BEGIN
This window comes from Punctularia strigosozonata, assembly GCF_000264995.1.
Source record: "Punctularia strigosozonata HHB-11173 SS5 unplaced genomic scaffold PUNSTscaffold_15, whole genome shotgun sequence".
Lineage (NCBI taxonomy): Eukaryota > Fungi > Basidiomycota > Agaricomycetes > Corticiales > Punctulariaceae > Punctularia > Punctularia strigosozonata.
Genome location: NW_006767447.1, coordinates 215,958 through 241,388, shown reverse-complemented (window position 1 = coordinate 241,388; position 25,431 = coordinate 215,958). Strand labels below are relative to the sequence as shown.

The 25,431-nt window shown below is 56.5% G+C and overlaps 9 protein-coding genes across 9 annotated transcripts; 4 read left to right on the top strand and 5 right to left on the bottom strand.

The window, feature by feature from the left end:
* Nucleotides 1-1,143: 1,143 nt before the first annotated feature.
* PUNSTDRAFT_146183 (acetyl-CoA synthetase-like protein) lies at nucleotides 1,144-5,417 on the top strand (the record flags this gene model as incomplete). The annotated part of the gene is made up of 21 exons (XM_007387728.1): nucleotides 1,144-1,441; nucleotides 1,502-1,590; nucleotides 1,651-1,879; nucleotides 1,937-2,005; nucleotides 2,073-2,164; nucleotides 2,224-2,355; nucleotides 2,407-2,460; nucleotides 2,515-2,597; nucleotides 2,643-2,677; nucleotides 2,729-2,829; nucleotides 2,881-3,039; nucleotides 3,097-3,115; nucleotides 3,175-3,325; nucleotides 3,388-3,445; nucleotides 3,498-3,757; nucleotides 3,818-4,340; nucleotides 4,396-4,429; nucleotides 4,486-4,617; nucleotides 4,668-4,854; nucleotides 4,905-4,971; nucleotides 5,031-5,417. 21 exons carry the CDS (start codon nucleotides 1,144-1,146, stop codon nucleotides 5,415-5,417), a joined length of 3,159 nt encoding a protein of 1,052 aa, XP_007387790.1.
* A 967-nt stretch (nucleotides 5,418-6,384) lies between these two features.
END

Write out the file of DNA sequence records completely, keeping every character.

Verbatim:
This window comes from Punctularia strigosozonata, assembly GCF_000264995.1.
Source record: "Punctularia strigosozonata HHB-11173 SS5 unplaced genomic scaffold PUNSTscaffold_15, whole genome shotgun sequence".
Lineage (NCBI taxonomy): Eukaryota > Fungi > Basidiomycota > Agaricomycetes > Corticiales > Punctulariaceae > Punctularia > Punctularia strigosozonata.
Genome location: NW_006767447.1, coordinates 215,958 through 241,388, shown reverse-complemented (window position 1 = coordinate 241,388; position 25,431 = coordinate 215,958). Strand labels below are relative to the sequence as shown.

The 25,431-nt window shown below is 56.5% G+C and overlaps 9 protein-coding genes across 9 annotated transcripts; 4 read left to right on the top strand and 5 right to left on the bottom strand.

The window, feature by feature from the left end:
* Nucleotides 1-1,143: 1,143 nt before the first annotated feature.
* PUNSTDRAFT_146183 (acetyl-CoA synthetase-like protein) lies at nucleotides 1,144-5,417 on the top strand (the record flags this gene model as incomplete). The annotated part of the gene is made up of 21 exons (XM_007387728.1): nucleotides 1,144-1,441; nucleotides 1,502-1,590; nucleotides 1,651-1,879; nucleotides 1,937-2,005; nucleotides 2,073-2,164; nucleotides 2,224-2,355; nucleotides 2,407-2,460; nucleotides 2,515-2,597; nucleotides 2,643-2,677; nucleotides 2,729-2,829; nucleotides 2,881-3,039; nucleotides 3,097-3,115; nucleotides 3,175-3,325; nucleotides 3,388-3,445; nucleotides 3,498-3,757; nucleotides 3,818-4,340; nucleotides 4,396-4,429; nucleotides 4,486-4,617; nucleotides 4,668-4,854; nucleotides 4,905-4,971; nucleotides 5,031-5,417. 21 exons carry the CDS (start codon nucleotides 1,144-1,146, stop codon nucleotides 5,415-5,417), a joined length of 3,159 nt encoding a protein of 1,052 aa, XP_007387790.1.
* A 967-nt stretch (nucleotides 5,418-6,384) lies between these two features.